Yesterday was sunny, warm, and dry. The cherry blossoms and daffodils blared with color, and we opened the sunroof as we drove home from brunch. I think ahead to spring, when we'll take in our vitamin D the natural way, and shed layers of fleece and Gore-Tex for a few unreasonably perfect months. This is only a teaser and we still have chilly rains to endure, but I'm dreaming about those sunny days I'll spend in the backyard making jewelry and listening to podcasts while Lupita suns on her stoop.
As idyllic as that sounds, I want to break this habit of always looking ahead, always thinking about what's to come, rather than where I am. I'm learning the cost to the present when I continually focus on the future. I often feel I'm in a prelude, a preparation for the real fun and authentic experience that lies ahead. If we're headed to lunch, I'm thinking about what we might have for dinner. If I'm reading blogs, I'm thinking of the posts I'll write someday. If I'm laying around reading a book, I'm easily distracted by dreams of future travels and adventures that I'll take once I'm really living.
One crafty side effect of this habit is cleverly disguised as lifelong learning via a steady stream of 'how-to's'. Before doing something I've never done, I tend to plan and prepare so that I might eventually do X the RIGHT way. How to cook. How to blog. How to make a pincushion. How to patch that gaping hole in your heart that makes you hungry for some unknown invisible experience that will make everything else make sense.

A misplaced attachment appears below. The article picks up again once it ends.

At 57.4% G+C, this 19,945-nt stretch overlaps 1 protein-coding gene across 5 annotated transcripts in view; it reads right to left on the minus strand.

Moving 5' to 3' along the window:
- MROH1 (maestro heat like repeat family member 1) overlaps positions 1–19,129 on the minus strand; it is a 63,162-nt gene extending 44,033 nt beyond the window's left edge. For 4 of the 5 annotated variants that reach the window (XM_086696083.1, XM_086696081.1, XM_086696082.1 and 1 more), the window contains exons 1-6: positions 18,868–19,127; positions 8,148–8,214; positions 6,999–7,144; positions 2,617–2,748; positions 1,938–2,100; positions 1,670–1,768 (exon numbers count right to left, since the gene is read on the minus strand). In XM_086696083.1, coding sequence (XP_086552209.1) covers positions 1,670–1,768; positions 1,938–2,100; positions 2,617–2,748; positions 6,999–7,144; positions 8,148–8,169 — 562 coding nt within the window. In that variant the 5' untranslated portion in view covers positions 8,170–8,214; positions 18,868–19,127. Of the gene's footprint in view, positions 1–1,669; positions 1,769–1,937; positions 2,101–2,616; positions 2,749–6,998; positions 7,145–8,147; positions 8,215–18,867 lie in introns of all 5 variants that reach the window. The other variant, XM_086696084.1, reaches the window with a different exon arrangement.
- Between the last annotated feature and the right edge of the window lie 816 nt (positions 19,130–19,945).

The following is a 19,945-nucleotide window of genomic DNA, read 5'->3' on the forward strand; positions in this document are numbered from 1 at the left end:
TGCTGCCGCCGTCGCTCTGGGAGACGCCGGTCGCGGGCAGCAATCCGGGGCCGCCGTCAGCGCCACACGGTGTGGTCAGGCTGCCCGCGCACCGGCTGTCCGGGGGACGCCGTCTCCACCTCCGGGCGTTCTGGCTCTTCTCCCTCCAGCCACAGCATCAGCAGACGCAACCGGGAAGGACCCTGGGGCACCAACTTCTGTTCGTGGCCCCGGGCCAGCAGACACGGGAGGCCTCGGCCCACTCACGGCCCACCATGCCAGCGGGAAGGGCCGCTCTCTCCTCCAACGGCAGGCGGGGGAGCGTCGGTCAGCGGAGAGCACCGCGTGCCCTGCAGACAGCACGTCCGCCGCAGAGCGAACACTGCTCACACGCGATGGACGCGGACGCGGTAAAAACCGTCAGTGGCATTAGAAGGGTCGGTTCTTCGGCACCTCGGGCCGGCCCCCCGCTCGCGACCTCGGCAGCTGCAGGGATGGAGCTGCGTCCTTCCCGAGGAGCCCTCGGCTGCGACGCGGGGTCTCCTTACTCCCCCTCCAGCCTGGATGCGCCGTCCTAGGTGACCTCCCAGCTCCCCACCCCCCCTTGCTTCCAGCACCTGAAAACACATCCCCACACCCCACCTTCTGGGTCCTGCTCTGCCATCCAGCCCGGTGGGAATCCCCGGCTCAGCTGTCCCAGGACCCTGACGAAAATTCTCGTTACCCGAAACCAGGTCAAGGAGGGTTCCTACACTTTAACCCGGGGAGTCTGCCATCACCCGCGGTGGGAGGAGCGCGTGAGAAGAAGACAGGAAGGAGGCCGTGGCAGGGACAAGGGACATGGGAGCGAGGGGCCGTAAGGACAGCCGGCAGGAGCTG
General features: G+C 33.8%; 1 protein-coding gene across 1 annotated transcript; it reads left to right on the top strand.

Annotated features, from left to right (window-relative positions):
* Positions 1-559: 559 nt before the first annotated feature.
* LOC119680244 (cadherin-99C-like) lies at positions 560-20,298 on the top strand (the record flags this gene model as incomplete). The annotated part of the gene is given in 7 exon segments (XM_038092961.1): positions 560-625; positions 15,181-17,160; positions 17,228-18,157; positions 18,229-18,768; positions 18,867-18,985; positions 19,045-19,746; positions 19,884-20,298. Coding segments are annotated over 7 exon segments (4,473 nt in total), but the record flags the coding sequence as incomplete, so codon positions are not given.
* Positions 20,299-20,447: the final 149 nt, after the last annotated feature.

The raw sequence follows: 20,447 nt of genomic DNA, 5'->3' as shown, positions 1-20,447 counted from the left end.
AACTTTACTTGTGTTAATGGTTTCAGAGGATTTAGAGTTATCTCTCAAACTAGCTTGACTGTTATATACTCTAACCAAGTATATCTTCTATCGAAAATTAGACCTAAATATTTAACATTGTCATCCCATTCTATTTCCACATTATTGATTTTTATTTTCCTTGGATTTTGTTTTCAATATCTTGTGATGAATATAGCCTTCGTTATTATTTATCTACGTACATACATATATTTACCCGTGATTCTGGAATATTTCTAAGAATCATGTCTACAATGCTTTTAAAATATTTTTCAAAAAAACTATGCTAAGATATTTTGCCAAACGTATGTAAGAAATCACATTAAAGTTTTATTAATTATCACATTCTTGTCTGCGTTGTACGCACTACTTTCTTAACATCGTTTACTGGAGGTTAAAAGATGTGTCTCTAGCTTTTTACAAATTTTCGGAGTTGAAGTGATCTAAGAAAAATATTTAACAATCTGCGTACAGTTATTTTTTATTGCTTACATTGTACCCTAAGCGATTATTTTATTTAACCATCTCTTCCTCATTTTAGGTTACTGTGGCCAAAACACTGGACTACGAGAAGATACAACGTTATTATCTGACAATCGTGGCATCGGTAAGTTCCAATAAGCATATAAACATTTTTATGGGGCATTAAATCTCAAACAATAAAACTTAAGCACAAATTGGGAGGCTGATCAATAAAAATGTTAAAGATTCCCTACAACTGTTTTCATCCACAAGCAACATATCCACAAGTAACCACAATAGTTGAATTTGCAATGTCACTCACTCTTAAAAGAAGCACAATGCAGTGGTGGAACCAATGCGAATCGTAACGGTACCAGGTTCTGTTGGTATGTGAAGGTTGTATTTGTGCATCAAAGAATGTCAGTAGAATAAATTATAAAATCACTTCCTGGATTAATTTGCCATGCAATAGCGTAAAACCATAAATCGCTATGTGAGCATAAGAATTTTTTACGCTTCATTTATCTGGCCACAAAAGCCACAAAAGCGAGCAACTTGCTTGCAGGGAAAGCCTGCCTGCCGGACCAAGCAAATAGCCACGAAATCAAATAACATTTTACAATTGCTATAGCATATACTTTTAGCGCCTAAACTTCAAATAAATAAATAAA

During our sunny drive, Greg said "I like our life". Later that day, Robin, whose wisdom and empathy is second only to my mother's, reminded me to "cultivate joy and gratitude". As I look back on the weekend, I see my rich and filling life, not a ramp-up to the real thing, but the real thing itself. One evening, baby Sam slept, wriggled, and cooed in my arms for two whole hours while Greg and I enjoyed Ria's company, a great dinner, and a very nice glass of wine. The next afternoon, we lunched at a sports bar to watch basketball and indulge in a favorite treat, beer during daylight. That evening, I spent an evening with a wacky group of crafting librarians, noshing and sharing ideas and inspiration. By the end of the weekend, I was full, a little hungover, and kind of smelly, as if I'd just returned from a weekend of camping. I had dug around in a fragrant, mossy heap of companionship, love, food & beverage, and emerged rich, spent, and content, not at all concerned with what Monday might bring.